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Sports

May 14, 2014

Grades cost OSU practice time in 2014 but not bowl

STILLWATER — Oklahoma State University’s football team narrowly avoided a postseason bowl ban in the 2014 season, but will lose practice time each week because of poor academic performance, the NCAA announced Wednesday.

The NCAA deemed 36 Division I teams in all sports ineligible for postseason play for failing to meet multiyear Academic Progress Rate standards. Thirteen Division I teams failed to meet APR rates in 2013.

It’s the first year for tougher standards, and the jump from 13 to 36 was expected because the four-year score was raised to 930 and the two-year standard upped to 940.

Nine football teams, including Idaho and UNLV, are banned from postseason play and eight men’s basketball teams will not be eligible to compete in the NCAA tournament in the 2014-2015 season.

OSU’s football team will lose two hours of practice time each week during the season. The NCAA allows teams to practice 20 hours a week during the season, and normally reduces practice time by four hours weekly for failing to meet APR standards.

The NCAA reduced OSU’s penalty two hours because the Cowboy football team has shown academic improvement in the past two seasons, said Kevin Fite, OSU senior associate athletic director for compliance.

The OSU football team recorded APR scores of 916 in 2009-10, 915 in 2010-11; 953 in 2011-12 and 934 in 2012-13.

The football team posted an average score of 929.41 over the past four years and a 943.54 in the past two years. Teams must earn a 940 two-year average or a 930 four-year average to participate in the postseason.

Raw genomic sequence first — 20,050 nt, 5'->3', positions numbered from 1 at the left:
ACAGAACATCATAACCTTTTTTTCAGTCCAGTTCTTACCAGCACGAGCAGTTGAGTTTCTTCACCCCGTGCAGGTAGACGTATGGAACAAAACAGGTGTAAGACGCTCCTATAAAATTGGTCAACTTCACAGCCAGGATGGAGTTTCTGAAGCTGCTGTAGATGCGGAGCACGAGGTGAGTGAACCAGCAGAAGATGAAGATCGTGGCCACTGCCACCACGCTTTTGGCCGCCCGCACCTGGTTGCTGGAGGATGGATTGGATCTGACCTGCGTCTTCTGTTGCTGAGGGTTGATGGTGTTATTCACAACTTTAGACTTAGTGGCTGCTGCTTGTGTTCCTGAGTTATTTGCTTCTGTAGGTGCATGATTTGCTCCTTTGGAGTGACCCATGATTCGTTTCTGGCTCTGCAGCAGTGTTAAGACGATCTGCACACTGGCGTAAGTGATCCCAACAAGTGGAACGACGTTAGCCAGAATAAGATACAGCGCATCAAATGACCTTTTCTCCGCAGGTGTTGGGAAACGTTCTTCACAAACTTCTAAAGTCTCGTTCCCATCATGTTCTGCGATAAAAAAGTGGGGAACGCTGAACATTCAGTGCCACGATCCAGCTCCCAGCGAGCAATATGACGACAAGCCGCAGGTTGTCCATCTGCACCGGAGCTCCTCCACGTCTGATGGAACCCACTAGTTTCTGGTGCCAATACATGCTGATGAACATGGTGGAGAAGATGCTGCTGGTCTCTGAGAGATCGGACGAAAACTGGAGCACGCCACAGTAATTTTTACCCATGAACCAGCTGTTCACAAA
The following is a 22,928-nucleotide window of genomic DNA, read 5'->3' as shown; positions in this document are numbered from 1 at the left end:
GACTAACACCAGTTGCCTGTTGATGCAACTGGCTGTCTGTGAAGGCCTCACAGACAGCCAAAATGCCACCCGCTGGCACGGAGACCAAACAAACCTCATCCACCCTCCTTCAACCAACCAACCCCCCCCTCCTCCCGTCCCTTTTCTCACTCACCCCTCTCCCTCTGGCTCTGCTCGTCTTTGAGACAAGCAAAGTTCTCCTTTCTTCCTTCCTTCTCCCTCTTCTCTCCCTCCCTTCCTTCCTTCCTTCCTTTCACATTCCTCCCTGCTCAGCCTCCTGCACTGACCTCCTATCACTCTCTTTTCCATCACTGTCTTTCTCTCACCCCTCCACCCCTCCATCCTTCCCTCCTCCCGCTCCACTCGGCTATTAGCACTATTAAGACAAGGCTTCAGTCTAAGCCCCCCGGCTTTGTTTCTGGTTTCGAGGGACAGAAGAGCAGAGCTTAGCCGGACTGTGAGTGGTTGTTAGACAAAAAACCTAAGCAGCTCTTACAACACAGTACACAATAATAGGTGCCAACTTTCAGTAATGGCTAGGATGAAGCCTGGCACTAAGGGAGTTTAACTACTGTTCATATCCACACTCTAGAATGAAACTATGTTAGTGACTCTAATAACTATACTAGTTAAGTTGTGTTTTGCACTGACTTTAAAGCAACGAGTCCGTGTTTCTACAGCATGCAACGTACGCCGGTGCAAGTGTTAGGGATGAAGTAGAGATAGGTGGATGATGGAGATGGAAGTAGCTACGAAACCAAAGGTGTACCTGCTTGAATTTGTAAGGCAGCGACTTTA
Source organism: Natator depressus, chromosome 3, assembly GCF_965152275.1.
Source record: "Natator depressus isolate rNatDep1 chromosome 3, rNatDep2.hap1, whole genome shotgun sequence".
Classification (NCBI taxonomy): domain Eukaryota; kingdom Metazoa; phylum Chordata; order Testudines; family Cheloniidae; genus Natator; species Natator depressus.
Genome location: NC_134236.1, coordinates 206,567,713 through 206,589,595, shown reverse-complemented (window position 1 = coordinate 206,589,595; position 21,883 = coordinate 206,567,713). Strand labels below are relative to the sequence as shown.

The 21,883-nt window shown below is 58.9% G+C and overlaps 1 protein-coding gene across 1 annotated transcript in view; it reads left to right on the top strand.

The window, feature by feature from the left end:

The football team’s two-year average kept it eligible for postseason play, but its four-year average forced the NCAA to restrict practice time.

“We have shown significant improvement over the last two years,” Fite said, “and we were able to demonstrate that we’ve taken strategies to address the areas where we were losing points,” he said.

Mike Holder, OSU athletic director, said the athletic department is taking steps to ensure the football team’s Academic Progress Rates continue to improve.

“We are accountable for what we do and ultimately, we are here to serve our student-athletes and do our best to keep them on track to be lifelong contributors to society,” Holder said.

The university’s other eight men’s sports and eight women’s sports easily exceed the 930 and 940 APR standards.

The NCAA created the APR system a decade ago to make sure student-athletes were prepared for a future after college, Committee on Academic Performance chairman Walter Harrison said.

“Every time these numbers rise, it means something to me. It’s more than just a higher number,” he said. “It’s real people achieve their degrees, which helps them be more successful in life.”

OSU continues to wait for a report from a former NCAA enforcement director for the NCAA, Charles E. Smrt, concerning allegations raised in a five-part Sports Illustrated investigation into the Cowboy football team during its rise to prominence from 2001 to 2011 under former coach Les Miles and assistant coach Mike Gundy. Gundy took control of the program when Miles left OSU for LSU in 2005. OSU had hired Smrt to investigate the SI allegations in September.

The Sports Illustrated series focused on payments to players, drug use, drug dealing, grade falsification, using sex to entice recruits to sign letters of intent and the number of football players who left school before completing their eligibility.

Chris Day is managing editor of the Stillwater News Press.

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